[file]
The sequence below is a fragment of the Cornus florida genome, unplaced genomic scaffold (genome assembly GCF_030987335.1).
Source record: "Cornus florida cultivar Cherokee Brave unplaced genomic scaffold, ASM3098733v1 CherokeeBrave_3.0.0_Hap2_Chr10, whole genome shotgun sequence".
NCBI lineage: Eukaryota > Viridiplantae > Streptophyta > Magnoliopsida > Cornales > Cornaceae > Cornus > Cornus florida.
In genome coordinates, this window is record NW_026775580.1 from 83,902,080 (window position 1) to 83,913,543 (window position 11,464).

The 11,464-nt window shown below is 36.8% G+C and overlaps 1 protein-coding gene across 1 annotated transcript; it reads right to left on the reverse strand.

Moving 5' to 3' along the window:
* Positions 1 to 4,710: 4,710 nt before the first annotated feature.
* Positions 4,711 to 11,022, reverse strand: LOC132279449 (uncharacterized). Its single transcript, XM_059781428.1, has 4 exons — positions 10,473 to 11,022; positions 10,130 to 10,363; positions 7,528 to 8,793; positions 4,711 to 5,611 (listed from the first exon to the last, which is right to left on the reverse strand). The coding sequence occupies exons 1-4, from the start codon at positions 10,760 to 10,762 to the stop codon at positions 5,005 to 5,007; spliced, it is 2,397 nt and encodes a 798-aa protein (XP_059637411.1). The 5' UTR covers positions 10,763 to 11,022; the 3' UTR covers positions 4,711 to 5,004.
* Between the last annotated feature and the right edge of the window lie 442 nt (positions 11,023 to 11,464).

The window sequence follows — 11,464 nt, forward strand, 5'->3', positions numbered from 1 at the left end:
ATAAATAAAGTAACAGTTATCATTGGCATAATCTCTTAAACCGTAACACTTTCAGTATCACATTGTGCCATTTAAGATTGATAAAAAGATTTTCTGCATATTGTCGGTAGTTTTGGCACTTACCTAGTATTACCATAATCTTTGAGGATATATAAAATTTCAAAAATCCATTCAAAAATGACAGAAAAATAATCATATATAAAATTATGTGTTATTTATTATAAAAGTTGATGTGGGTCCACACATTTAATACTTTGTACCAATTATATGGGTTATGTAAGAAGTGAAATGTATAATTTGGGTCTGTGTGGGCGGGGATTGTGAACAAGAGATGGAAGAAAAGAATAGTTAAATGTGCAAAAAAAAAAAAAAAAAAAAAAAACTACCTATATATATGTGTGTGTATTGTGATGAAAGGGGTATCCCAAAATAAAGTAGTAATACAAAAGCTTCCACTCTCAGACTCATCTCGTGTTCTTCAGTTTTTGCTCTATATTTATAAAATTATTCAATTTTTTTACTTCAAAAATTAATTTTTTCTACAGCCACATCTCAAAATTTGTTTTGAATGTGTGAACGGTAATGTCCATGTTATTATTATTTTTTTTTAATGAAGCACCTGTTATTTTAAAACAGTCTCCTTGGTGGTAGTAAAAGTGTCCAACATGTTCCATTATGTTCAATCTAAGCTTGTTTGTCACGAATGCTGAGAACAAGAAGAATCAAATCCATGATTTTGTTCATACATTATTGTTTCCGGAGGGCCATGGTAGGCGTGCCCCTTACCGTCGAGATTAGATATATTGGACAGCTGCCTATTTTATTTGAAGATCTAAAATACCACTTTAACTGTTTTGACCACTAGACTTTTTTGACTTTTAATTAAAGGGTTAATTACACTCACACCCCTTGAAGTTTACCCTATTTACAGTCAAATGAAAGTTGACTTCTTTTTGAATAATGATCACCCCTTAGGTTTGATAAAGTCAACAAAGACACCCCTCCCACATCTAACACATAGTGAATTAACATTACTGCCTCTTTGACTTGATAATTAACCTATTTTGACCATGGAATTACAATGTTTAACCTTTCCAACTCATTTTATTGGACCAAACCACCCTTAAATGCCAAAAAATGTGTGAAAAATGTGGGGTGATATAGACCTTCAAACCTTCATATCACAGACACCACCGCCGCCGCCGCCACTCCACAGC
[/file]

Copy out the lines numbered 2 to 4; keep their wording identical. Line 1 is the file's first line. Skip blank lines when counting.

Source record: "Cornus florida cultivar Cherokee Brave unplaced genomic scaffold, ASM3098733v1 CherokeeBrave_3.0.0_Hap2_Chr10, whole genome shotgun sequence".
NCBI lineage: Eukaryota > Viridiplantae > Streptophyta > Magnoliopsida > Cornales > Cornaceae > Cornus > Cornus florida.
In genome coordinates, this window is record NW_026775580.1 from 83,902,080 (window position 1) to 83,913,543 (window position 11,464).